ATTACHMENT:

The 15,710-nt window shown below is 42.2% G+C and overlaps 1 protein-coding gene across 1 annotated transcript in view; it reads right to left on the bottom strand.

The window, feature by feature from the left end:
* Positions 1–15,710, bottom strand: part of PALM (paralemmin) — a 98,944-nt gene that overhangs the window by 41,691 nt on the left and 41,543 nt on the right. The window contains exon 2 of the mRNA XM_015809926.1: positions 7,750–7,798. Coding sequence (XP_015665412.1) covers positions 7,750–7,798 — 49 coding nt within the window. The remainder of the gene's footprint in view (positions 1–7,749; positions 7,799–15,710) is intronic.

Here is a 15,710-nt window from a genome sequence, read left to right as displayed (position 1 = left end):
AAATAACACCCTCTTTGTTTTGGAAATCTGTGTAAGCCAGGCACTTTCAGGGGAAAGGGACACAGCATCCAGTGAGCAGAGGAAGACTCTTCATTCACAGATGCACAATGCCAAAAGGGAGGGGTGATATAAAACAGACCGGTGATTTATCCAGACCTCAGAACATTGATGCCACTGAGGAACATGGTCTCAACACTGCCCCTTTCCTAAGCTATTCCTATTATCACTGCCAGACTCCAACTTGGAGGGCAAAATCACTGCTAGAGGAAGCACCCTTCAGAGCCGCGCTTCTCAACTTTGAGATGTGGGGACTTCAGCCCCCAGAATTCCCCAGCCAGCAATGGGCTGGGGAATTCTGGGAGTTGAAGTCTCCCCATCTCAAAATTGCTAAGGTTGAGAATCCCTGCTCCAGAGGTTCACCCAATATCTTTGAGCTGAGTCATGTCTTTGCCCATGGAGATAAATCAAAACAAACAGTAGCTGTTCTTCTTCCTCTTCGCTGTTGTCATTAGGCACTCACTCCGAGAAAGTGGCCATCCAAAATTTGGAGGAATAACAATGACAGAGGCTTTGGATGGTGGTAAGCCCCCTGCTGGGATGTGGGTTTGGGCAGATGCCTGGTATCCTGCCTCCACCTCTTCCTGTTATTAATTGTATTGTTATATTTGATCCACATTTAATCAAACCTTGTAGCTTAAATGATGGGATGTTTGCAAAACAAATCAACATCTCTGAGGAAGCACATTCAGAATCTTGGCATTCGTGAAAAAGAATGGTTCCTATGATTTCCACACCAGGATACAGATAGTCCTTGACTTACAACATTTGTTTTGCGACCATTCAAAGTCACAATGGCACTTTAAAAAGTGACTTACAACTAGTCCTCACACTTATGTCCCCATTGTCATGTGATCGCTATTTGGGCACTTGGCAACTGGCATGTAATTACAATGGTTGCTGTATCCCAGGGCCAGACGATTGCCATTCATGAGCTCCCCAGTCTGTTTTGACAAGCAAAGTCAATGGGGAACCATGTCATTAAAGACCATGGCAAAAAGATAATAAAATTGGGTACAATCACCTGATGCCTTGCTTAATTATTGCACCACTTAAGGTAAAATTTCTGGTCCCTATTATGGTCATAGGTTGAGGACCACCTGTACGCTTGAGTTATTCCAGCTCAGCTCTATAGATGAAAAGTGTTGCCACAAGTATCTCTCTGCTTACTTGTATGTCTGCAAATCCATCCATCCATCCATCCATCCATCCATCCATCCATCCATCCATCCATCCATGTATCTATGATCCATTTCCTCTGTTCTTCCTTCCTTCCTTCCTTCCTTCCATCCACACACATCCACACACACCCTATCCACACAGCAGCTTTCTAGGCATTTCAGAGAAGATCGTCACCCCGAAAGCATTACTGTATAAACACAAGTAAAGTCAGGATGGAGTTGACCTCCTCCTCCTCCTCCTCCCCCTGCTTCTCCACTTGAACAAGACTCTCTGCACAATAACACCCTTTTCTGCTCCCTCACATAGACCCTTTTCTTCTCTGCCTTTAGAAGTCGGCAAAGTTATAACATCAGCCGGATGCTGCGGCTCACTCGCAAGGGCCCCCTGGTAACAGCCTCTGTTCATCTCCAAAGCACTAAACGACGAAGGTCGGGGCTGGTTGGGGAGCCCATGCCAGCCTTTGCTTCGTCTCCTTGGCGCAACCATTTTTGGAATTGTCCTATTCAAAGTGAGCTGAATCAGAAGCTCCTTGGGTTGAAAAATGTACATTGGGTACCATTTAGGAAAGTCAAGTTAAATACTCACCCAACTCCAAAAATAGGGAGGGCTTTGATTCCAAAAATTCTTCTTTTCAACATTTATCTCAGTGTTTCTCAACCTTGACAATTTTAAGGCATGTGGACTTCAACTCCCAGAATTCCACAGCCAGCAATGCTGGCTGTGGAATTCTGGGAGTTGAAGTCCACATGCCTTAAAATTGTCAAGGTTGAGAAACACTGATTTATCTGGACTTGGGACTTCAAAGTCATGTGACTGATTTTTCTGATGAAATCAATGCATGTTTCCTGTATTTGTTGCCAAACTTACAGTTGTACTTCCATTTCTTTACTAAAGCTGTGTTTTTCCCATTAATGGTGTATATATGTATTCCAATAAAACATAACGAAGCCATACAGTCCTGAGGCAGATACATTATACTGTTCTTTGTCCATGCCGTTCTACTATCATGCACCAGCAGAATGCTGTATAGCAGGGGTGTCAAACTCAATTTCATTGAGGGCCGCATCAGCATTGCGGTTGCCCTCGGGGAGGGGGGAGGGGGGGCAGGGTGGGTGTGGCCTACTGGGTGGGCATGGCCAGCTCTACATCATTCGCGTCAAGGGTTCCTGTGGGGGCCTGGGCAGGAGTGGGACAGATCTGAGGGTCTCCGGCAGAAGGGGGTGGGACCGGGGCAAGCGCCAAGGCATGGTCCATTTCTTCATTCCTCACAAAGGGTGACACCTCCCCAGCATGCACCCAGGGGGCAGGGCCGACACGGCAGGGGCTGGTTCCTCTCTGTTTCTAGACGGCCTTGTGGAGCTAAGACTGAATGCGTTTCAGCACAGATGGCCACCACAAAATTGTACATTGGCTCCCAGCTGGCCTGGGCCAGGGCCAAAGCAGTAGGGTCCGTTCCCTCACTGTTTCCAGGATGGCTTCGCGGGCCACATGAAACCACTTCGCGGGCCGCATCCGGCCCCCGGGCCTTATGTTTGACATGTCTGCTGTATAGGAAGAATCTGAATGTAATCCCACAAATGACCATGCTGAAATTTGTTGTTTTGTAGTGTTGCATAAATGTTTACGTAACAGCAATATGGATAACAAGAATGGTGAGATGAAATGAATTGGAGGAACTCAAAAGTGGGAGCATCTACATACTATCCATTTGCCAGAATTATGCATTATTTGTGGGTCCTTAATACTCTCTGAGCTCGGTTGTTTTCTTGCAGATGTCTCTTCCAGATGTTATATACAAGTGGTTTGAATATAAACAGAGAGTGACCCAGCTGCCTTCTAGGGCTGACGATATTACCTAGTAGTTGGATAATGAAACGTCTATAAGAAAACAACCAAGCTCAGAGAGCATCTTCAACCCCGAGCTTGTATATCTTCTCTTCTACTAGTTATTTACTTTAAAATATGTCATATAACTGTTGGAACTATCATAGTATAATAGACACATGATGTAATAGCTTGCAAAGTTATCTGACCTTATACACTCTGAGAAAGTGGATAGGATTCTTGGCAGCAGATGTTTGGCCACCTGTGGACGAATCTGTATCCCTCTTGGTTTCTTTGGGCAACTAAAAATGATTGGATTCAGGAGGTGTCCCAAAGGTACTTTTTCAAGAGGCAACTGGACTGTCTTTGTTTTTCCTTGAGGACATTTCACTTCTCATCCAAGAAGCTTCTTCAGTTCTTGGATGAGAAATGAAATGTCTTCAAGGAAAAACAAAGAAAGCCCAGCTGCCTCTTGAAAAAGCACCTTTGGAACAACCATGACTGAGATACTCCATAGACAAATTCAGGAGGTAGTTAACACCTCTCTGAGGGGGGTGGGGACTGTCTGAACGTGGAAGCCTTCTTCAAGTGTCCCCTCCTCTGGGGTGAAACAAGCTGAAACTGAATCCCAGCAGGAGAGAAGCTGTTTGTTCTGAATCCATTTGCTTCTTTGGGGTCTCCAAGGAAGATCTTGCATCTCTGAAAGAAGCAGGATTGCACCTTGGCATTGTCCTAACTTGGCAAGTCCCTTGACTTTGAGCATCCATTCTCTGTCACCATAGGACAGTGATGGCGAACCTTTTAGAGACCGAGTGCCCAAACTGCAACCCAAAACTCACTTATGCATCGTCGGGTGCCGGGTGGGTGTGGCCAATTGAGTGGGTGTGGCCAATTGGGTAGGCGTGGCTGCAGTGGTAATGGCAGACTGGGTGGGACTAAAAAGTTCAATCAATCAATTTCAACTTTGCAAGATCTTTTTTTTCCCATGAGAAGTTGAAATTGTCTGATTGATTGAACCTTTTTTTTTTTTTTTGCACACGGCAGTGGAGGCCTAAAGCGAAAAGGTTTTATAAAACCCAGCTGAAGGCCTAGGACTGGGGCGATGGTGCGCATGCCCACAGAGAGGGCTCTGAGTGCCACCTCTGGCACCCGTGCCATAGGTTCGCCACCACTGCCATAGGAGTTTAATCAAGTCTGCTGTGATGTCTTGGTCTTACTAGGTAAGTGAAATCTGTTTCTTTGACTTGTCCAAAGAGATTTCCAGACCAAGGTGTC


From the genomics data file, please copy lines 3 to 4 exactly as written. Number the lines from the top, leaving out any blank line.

* Positions 1–15,710, bottom strand: part of PALM (paralemmin) — a 98,944-nt gene that overhangs the window by 41,691 nt on the left and 41,543 nt on the right. The window contains exon 2 of the mRNA XM_015809926.1: positions 7,750–7,798. Coding sequence (XP_015665412.1) covers positions 7,750–7,798 — 49 coding nt within the window. The remainder of the gene's footprint in view (positions 1–7,749; positions 7,799–15,710) is intronic.

Here is a 15,710-nt window from a genome sequence, read left to right as displayed (position 1 = left end):